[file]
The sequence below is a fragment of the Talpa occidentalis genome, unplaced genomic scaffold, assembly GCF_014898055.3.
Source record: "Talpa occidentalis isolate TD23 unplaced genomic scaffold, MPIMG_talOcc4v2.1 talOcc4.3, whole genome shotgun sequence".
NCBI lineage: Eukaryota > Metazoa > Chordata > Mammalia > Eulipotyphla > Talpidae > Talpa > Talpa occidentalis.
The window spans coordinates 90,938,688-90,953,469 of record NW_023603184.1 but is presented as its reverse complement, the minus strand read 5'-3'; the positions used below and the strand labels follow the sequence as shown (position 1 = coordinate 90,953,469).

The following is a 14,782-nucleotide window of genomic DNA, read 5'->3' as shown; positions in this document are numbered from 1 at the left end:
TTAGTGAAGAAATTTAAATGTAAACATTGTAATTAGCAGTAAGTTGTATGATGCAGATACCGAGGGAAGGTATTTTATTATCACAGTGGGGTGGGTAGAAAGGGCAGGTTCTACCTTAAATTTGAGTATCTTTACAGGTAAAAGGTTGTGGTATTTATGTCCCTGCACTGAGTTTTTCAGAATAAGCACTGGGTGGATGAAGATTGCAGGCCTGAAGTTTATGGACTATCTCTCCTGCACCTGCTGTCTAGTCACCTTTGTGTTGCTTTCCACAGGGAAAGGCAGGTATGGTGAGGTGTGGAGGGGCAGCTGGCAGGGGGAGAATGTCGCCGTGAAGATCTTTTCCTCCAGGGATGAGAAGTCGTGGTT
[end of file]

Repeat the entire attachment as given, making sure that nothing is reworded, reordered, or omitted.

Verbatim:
The sequence below is a fragment of the Talpa occidentalis genome, unplaced genomic scaffold, assembly GCF_014898055.3.
Source record: "Talpa occidentalis isolate TD23 unplaced genomic scaffold, MPIMG_talOcc4v2.1 talOcc4.3, whole genome shotgun sequence".
NCBI lineage: Eukaryota > Metazoa > Chordata > Mammalia > Eulipotyphla > Talpidae > Talpa > Talpa occidentalis.
The window spans coordinates 90,938,688-90,953,469 of record NW_023603184.1 but is presented as its reverse complement, the minus strand read 5'-3'; the positions used below and the strand labels follow the sequence as shown (position 1 = coordinate 90,953,469).

The following is a 14,782-nucleotide window of genomic DNA, read 5'->3' as shown; positions in this document are numbered from 1 at the left end:
TTAGTGAAGAAATTTAAATGTAAACATTGTAATTAGCAGTAAGTTGTATGATGCAGATACCGAGGGAAGGTATTTTATTATCACAGTGGGGTGGGTAGAAAGGGCAGGTTCTACCTTAAATTTGAGTATCTTTACAGGTAAAAGGTTGTGGTATTTATGTCCCTGCACTGAGTTTTTCAGAATAAGCACTGGGTGGATGAAGATTGCAGGCCTGAAGTTTATGGACTATCTCTCCTGCACCTGCTGTCTAGTCACCTTTGTGTTGCTTTCCACAGGGAAAGGCAGGTATGGTGAGGTGTGGAGGGGCAGCTGGCAGGGGGAGAATGTCGCCGTGAAGATCTTTTCCTCCAGGGATGAGAAGTCGTGGTT